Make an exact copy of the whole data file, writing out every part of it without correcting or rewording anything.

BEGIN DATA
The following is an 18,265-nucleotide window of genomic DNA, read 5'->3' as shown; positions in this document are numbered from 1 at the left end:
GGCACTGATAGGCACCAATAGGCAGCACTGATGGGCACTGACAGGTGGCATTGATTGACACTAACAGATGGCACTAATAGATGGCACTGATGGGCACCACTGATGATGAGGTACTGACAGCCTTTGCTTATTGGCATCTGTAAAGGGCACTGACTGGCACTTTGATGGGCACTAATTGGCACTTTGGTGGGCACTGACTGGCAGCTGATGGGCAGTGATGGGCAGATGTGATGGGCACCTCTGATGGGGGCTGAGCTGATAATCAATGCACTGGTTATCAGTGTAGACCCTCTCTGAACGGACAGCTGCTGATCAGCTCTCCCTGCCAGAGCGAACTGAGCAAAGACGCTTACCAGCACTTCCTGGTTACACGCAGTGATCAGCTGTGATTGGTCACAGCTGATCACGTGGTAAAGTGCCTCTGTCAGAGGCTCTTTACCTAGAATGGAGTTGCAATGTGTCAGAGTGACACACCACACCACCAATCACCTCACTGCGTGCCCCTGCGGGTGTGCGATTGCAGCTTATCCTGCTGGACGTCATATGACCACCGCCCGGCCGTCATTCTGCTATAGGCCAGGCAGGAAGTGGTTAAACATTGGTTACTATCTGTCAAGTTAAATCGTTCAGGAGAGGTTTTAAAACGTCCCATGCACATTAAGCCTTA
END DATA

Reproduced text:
The following is an 18,265-nucleotide window of genomic DNA, read 5'->3' as shown; positions in this document are numbered from 1 at the left end:
GGCACTGATAGGCACCAATAGGCAGCACTGATGGGCACTGACAGGTGGCATTGATTGACACTAACAGATGGCACTAATAGATGGCACTGATGGGCACCACTGATGATGAGGTACTGACAGCCTTTGCTTATTGGCATCTGTAAAGGGCACTGACTGGCACTTTGATGGGCACTAATTGGCACTTTGGTGGGCACTGACTGGCAGCTGATGGGCAGTGATGGGCAGATGTGATGGGCACCTCTGATGGGGGCTGAGCTGATAATCAATGCACTGGTTATCAGTGTAGACCCTCTCTGAACGGACAGCTGCTGATCAGCTCTCCCTGCCAGAGCGAACTGAGCAAAGACGCTTACCAGCACTTCCTGGTTACACGCAGTGATCAGCTGTGATTGGTCACAGCTGATCACGTGGTAAAGTGCCTCTGTCAGAGGCTCTTTACCTAGAATGGAGTTGCAATGTGTCAGAGTGACACACCACACCACCAATCACCTCACTGCGTGCCCCTGCGGGTGTGCGATTGCAGCTTATCCTGCTGGACGTCATATGACCACCGCCCGGCCGTCATTCTGCTATAGGCCAGGCAGGAAGTGGTTAAACATTGGTTACTATCTGTCAAGTTAAATCGTTCAGGAGAGGTTTTAAAACGTCCCATGCACATTAAGCCTTA